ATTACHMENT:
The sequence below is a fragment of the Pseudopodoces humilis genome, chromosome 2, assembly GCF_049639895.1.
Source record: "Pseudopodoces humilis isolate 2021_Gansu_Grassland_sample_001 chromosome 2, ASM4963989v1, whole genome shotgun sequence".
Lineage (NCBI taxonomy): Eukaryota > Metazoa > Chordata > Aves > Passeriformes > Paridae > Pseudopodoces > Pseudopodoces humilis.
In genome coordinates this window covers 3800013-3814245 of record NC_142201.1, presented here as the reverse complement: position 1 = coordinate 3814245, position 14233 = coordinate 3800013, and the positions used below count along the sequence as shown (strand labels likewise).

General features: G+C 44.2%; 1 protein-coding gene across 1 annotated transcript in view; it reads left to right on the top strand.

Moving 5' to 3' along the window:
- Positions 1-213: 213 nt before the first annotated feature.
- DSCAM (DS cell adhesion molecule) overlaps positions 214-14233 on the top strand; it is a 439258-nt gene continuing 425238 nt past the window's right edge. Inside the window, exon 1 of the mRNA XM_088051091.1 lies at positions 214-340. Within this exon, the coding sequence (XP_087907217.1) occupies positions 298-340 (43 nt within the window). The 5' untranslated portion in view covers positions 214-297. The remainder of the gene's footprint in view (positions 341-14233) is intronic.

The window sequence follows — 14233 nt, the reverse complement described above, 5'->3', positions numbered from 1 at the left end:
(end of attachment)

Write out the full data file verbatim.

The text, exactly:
The sequence below is a fragment of the Pseudopodoces humilis genome, chromosome 2, assembly GCF_049639895.1.
Source record: "Pseudopodoces humilis isolate 2021_Gansu_Grassland_sample_001 chromosome 2, ASM4963989v1, whole genome shotgun sequence".
Lineage (NCBI taxonomy): Eukaryota > Metazoa > Chordata > Aves > Passeriformes > Paridae > Pseudopodoces > Pseudopodoces humilis.
In genome coordinates this window covers 3800013-3814245 of record NC_142201.1, presented here as the reverse complement: position 1 = coordinate 3814245, position 14233 = coordinate 3800013, and the positions used below count along the sequence as shown (strand labels likewise).

General features: G+C 44.2%; 1 protein-coding gene across 1 annotated transcript in view; it reads left to right on the top strand.

Moving 5' to 3' along the window:
- Positions 1-213: 213 nt before the first annotated feature.
- DSCAM (DS cell adhesion molecule) overlaps positions 214-14233 on the top strand; it is a 439258-nt gene continuing 425238 nt past the window's right edge. Inside the window, exon 1 of the mRNA XM_088051091.1 lies at positions 214-340. Within this exon, the coding sequence (XP_087907217.1) occupies positions 298-340 (43 nt within the window). The 5' untranslated portion in view covers positions 214-297. The remainder of the gene's footprint in view (positions 341-14233) is intronic.

The window sequence follows — 14233 nt, the reverse complement described above, 5'->3', positions numbered from 1 at the left end: